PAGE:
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State Sen. Mary Lou Rath and Assemblyman James Hayes, both Amherst Republicans, have introduced a bill in the State Legislature that would close a loophole in New York law, making it a far more serious crime to leave the scene of a fatal auto accident than it is now. It would be disgraceful if this legislation were to die because of Albany politics.

Unfortunately, observers in Albany fear the Rath-Hayes bill may be just as dead as many a hit-and-run victim because Democrats who control the Assembly are, as a rule, reluctant to support Republican-sponsored measures, especially if they deal with issues of any significance.

That would be a travesty. There are times for partisanship and times to put concern for constituents above political considerations. The Rath-Hayes bill certainly deserves bipartisan support.

The two Amherst legislators drafted the bill in response to community outrage over the case involving Drew Tidwell, the former attorney who pleaded guilty earlier this month to leaving the scene of a fatal accident. Because of a loophole in the law, he faces only one year in jail.

He admitted that he was the driver of the car that struck and killed bicyclist Donald Fruehauf in Amherst in August. Instead of stopping to see if he could help the injured man, who died a short time later, Tidwell fled the scene. Four days later his lawyer called authorities to tell them they could find the hit-run vehicle in Tidwell's garage.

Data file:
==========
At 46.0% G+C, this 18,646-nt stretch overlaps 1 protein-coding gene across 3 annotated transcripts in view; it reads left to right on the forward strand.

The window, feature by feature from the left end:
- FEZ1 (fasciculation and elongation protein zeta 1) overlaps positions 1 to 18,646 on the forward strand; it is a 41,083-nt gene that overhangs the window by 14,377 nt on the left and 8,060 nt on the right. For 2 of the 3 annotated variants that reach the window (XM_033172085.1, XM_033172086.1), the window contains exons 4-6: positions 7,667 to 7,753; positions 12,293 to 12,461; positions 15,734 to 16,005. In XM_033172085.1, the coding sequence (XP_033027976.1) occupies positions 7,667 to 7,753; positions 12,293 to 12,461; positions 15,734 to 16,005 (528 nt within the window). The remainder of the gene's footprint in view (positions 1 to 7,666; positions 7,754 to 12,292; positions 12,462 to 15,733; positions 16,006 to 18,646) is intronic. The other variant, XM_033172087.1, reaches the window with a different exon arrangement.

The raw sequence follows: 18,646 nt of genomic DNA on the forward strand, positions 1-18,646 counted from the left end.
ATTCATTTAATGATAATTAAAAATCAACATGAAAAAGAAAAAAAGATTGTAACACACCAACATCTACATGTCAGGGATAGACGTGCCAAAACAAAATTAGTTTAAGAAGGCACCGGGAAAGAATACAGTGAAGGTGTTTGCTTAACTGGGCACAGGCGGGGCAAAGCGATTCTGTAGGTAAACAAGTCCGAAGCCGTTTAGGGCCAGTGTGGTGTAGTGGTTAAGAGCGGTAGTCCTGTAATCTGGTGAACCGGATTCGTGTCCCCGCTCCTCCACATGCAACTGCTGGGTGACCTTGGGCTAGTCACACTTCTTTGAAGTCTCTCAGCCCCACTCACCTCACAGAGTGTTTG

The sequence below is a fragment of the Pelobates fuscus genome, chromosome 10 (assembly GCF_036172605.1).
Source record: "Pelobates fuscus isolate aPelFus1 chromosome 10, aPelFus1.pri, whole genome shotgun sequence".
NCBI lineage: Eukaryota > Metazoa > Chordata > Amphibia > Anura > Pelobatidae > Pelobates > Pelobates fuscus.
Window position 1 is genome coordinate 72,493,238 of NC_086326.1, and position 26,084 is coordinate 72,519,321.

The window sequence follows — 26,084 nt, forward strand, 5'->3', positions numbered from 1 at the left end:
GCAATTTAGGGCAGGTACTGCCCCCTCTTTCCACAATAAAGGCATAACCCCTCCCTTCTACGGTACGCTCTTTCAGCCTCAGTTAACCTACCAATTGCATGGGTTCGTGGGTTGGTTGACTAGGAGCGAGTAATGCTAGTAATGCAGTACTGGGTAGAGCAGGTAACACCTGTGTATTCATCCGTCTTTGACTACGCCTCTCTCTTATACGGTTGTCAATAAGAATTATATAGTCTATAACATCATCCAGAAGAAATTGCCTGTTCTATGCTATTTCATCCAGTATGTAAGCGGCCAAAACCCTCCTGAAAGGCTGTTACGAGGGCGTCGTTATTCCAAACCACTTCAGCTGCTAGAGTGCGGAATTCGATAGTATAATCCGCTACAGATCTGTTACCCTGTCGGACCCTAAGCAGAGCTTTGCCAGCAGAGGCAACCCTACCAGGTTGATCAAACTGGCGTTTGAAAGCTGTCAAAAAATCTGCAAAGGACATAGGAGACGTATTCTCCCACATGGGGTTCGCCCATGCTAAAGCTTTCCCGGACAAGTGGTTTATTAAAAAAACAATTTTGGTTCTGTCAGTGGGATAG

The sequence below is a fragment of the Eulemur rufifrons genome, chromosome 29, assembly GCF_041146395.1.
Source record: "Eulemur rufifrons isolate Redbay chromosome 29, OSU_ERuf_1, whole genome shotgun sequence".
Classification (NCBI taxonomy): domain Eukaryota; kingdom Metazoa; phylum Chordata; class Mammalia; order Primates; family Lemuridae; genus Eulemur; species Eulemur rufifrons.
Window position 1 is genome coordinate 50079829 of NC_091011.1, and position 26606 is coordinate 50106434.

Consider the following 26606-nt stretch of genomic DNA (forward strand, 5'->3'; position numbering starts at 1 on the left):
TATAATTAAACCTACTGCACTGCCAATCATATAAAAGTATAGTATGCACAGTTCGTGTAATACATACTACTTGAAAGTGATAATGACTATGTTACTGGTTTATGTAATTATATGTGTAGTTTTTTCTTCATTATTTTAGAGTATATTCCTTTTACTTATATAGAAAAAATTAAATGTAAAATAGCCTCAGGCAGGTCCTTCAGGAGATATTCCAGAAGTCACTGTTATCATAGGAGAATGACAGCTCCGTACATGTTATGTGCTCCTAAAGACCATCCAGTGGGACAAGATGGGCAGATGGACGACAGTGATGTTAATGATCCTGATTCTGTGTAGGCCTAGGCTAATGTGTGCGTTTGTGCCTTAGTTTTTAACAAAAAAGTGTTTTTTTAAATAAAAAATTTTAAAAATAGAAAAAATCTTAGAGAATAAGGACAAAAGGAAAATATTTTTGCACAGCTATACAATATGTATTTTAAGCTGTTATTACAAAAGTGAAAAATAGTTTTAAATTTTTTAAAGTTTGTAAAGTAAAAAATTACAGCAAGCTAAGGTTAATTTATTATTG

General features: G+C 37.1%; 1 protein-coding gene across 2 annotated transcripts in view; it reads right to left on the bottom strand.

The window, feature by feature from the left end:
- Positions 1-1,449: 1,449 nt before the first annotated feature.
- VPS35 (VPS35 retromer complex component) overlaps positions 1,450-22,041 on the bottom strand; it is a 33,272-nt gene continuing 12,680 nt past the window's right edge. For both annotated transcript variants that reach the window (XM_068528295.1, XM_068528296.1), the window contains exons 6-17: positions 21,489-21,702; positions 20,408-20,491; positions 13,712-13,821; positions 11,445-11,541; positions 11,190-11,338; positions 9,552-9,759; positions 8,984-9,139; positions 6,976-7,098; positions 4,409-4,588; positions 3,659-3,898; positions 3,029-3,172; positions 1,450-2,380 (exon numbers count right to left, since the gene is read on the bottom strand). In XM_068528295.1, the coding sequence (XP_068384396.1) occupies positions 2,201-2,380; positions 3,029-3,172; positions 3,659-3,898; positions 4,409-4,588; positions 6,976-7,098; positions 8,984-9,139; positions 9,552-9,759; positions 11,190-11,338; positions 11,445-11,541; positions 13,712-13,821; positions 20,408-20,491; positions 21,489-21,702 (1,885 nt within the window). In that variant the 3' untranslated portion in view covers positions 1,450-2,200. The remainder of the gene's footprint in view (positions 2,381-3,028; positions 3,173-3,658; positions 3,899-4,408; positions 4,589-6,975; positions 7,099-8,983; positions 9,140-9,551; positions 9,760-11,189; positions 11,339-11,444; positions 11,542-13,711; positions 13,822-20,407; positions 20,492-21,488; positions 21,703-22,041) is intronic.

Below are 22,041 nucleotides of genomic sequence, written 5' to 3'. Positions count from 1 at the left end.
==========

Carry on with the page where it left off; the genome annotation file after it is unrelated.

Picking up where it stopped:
Although witnesses say they saw Tidwell drinking in a nearby bar shortly before Fruehauf was struck, prosecutors could charge him only with leaving the scene of an accident, a Class E felony with a maximum penalty of four years in prison. That was because there were no witnesses and no blood or breath evidence that he was intoxicated at the time of the accident. So under a plea arrangement, Tidwell will go to jail for a year and surrender his license to practice law.

If Tidwell had stayed at the scene and there was evidence he was drunk or driving irresponsibly, he could have been charged with vehicular manslaughter, a Class D felony with a maximum prison term of seven years. That may have been a more appropriate charge, and if there were mitigating circumstances, they could have been reflected in the sentencing.

The lesson to be learned from the Tidwell case, some observers say, is that if you drink and drive and have an accident, the smart thing to do, if no one is looking, is run away.

Smart, but wrong. Rath and Hayes aim to take the incentive out of running away. Their bill, which has the support of Erie County District Attorney Frank Clark, would upgrade leaving the scene of a fatal accident to a Class D felony, with the same penalty, up to seven years in prison, as vehicular manslaughter.

That's the way it should be. Rath is correct when she says that "hit, run and hide is a moral outrage."

Killing a bill that rights an obvious wrong would only compound that outrage.

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